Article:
Where are the motivational warning signs?

When you approach any one of the monstrous cliffs at Niagra Falls in New York you will see a sign that warns you of the dangerous situation you are placing yourself in; you could, after all, fall to your instant death.

It’s not only at the beautiful Niagra Falls where you’ll find signs indicating a dangerous situation. On roads, at construction sites, and all over the globe there are large signs that announce warnings to you in bold, often bright letters. Signs proclaiming “danger!” or “warning!” can be found anywhere there is human civilization. We are, as it turns out, an animal that needs to be warned when our lives or happiness or well‒being are possibly in danger.

As a result of the countless warning signs we encounter in our lifetime, we’ve become somewhat of a risk averse society.

Yet, for every sign that we encounter which tells us of “danger!” – whether it’s a literal sign on the edge of a cliff or something nagging us in our minds when meeting someone new, making a large purchase, or interviewing for a job – how many signs do we encounter that alert us to the possibility of success? What about happiness or changing the world? Where are the signs alerting us to both sides of a risk, not just potential suffering but also happiness or success?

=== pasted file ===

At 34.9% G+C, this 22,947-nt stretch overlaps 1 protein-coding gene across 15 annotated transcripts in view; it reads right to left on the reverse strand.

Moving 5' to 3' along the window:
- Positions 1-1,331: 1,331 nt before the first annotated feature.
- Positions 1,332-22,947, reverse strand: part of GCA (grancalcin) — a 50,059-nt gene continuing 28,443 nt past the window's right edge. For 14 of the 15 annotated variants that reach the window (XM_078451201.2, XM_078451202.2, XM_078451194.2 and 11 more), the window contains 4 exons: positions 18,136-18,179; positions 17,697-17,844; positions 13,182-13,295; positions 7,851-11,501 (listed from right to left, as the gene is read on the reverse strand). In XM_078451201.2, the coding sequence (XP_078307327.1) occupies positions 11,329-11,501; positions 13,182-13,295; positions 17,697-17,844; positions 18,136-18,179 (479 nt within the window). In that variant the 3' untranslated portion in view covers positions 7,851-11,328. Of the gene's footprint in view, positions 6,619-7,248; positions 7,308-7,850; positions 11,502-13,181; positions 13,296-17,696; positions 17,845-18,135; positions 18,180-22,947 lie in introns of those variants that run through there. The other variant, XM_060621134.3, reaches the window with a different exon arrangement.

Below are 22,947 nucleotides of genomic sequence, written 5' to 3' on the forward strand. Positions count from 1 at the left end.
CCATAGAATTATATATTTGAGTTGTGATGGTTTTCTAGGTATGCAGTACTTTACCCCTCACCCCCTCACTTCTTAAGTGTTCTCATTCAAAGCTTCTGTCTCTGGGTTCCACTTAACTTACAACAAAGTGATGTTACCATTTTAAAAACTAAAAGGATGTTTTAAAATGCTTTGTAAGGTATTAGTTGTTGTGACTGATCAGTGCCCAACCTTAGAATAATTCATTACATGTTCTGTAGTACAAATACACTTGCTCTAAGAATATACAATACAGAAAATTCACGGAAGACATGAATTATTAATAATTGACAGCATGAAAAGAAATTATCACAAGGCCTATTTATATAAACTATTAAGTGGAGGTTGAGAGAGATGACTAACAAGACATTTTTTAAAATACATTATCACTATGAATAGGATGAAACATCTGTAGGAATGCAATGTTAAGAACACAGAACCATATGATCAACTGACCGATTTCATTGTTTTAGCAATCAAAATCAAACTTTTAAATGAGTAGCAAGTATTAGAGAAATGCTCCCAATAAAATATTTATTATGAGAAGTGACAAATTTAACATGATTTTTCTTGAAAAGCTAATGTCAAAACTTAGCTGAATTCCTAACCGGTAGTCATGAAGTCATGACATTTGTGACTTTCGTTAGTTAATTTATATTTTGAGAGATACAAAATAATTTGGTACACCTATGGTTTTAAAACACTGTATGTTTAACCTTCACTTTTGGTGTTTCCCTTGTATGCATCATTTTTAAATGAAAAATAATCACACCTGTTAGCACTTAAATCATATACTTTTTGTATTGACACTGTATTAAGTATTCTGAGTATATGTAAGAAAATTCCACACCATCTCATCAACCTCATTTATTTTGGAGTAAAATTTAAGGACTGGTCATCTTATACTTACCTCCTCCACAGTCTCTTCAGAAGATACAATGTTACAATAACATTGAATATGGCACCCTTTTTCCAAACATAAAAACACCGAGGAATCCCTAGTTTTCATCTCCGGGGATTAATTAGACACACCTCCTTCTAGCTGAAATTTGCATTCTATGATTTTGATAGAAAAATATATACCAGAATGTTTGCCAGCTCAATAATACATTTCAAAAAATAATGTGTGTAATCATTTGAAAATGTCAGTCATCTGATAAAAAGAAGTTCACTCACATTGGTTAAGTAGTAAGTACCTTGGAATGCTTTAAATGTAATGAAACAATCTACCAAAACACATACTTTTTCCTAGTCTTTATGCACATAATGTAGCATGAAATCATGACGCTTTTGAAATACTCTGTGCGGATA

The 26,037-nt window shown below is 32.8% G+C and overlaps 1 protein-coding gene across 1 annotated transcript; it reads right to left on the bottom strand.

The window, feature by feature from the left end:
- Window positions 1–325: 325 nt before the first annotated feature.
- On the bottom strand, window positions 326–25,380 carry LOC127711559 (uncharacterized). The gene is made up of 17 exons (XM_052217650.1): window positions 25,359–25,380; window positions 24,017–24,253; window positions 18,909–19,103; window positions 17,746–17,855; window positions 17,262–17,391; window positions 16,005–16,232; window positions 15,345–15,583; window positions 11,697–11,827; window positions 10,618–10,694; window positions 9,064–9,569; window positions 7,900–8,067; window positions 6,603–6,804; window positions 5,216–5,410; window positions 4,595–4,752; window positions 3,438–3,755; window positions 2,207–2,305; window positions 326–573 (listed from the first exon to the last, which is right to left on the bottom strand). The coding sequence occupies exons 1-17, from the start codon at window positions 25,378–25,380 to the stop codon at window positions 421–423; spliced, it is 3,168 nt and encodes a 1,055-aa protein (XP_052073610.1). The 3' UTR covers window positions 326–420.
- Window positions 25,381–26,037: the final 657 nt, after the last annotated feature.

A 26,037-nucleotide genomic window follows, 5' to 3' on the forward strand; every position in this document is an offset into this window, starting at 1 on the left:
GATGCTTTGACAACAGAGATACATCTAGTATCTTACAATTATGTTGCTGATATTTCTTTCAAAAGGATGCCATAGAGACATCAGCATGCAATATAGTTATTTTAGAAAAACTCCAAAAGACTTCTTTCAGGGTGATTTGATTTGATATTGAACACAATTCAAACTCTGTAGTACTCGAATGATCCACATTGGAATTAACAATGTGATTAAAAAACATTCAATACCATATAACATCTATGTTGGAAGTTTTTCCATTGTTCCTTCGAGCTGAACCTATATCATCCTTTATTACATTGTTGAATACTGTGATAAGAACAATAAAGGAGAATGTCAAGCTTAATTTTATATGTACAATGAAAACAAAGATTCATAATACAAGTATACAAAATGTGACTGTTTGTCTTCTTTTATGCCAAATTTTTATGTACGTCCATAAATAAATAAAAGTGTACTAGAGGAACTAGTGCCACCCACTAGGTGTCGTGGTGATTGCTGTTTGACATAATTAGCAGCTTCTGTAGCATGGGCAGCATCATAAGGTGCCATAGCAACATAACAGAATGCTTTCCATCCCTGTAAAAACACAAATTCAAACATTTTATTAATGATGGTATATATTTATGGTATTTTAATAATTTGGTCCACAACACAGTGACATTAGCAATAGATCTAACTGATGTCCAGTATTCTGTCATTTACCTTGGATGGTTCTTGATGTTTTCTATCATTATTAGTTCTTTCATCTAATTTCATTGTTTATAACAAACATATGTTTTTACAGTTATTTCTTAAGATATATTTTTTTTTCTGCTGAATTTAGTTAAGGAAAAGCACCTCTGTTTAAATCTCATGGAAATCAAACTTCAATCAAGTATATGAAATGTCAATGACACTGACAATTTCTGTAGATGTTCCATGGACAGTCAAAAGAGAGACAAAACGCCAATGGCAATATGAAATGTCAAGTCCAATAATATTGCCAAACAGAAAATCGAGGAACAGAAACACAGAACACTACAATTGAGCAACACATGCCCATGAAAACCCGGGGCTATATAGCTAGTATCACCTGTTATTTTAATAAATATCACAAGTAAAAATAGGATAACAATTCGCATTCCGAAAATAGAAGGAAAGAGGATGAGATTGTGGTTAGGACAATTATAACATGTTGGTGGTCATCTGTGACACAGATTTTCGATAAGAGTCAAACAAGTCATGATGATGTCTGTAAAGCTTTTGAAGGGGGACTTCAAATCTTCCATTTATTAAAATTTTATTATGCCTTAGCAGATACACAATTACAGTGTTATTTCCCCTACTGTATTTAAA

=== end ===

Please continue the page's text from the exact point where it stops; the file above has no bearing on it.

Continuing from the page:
Unfortunately there are no blatant signs telling us when a risk is worthwhile. You would be hard pressed to find a sign that reads: “Warning! Possible injury or once‒in‒a‒lifetime‒view!”

The positives of dangerous situations are often overshadowed by the negatives. Which means it’s yourjob to figure out whether or not a risk is worth taking. You have to be the one to decide whether the warning signs and fear you experience as a result of them are entirely truthful, or if there’s another side that may not be advertised to you.

Sometimes it’s worth ignoring the posted sign. Sometimes we have to realize that the risk the warning signs alerts us to may not be the actual outcome we experience.

See the signs, head the warning, but remember that it’s okay to lean over the edge just a little bit. Fear isn’t what you should be concerned with when you see a warning sign. What you should be concerned with is what’s on the opposite side, the positive side, of the risk you’ve been warned about.

Photo by johnharveytolson.